The stricter the rules, the more difficult it is to qualify and the more likely trade is to be deterred (although protectionist interests are happy). That is why much of the time at the conference has been devoted to harmonizing rules of origin through free trade agreements and within the WTO, while freeing them up to promote global public procurement. The cause of this phenomenon with regard to rules of origin lies in the creation of complex rules of origin. These complex rules reflect the industrial situation of each country concerned and can therefore be simplified if they are. Moreover, if they feel that these rules are too complex and unsuitable for their use, companies can still export their products without seeking preferential treatment. From the exporters` point of view, this is the privilege of exporting with lower and/or zero tariffs, an additional and preferable alternative to export, with a general tariff applicable under the General Agreement on Tariffs and Trade. This is an additional option, but no negative effects. Of course, the rules of origin that are easier to use would be preferable. But how can we compare the inconveniences to the use of the rules of origin with a bowl of spaghetti? Those who know only the world, governed by a single set of rules, the WTO agreements, believe that international rules are directly linked to national rules. Thus, they are misled into thinking that when a particular point or case is subject to different rules depending on the nationality of the persons concerned and the capital under international treaties, national regulations become complex. However, international rules are not necessarily directly linked to national rules implemented by individual countries to comply with international rules. If people fully understand this, there will not be arguments as insignificant as what should be done to prevent free trade agreements from causing the phenomenon of japanese-made spaghetti bowls with respect to IPR.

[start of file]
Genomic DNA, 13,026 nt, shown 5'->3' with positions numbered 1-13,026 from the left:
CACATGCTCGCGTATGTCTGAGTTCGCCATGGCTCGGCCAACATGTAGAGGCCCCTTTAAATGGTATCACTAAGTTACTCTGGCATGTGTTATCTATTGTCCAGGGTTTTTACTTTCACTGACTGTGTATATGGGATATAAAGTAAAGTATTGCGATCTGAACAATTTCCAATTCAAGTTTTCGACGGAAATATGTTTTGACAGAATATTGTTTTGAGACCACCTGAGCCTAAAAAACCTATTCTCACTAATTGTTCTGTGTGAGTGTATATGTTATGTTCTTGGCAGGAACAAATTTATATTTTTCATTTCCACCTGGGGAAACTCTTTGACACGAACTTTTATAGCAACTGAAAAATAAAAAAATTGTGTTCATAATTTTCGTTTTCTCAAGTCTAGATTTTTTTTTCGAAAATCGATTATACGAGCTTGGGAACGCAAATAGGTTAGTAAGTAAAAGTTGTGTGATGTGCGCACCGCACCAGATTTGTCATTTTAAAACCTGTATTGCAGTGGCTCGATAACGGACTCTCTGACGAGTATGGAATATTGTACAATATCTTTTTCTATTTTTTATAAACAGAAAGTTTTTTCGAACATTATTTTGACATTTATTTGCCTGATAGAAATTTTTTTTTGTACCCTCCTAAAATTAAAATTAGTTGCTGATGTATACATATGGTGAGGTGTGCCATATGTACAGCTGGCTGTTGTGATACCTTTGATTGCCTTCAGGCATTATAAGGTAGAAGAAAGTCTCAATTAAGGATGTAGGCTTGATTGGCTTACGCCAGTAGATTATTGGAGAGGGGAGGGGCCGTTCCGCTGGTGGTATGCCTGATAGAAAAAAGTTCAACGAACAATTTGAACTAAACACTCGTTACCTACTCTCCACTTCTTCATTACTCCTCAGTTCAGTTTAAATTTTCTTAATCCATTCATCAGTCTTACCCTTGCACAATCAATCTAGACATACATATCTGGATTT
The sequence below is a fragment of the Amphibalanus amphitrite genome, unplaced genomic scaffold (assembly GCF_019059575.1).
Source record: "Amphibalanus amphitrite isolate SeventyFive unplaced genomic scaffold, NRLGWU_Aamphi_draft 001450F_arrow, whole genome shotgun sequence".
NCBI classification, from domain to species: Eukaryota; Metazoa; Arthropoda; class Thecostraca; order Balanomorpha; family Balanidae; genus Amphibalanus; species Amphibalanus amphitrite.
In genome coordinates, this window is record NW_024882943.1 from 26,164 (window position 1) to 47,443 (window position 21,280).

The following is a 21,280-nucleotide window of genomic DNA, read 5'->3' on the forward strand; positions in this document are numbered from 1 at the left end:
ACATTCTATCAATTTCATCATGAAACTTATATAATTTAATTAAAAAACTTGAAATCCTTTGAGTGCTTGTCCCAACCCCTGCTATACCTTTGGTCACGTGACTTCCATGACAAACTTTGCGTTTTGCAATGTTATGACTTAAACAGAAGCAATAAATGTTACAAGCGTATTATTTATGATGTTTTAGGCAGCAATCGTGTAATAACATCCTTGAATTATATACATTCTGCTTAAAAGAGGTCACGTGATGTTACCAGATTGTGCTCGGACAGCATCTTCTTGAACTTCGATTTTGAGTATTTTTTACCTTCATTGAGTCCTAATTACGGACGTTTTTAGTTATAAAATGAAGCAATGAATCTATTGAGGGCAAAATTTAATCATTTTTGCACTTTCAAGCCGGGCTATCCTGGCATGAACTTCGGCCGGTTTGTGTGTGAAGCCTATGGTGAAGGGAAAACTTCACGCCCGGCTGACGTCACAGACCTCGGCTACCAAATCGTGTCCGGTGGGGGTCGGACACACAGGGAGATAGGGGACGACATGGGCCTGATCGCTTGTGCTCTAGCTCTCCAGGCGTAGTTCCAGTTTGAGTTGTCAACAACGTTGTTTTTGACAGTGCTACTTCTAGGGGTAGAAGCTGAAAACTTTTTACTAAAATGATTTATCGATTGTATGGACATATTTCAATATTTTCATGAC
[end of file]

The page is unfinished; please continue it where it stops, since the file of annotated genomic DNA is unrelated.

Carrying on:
The conditions under Article XXIV are intended to weaken the manipulation of ATRs for protectionist purposes in a way that could weaken incentives for multilateral trade liberalization. And if these conditions are fully implemented, regional free trade could weaken import sectors, which could reduce their political influence while strengthening the influence of exporters who could benefit from regional liberalization and benefit even more from greater multilateral liberalization.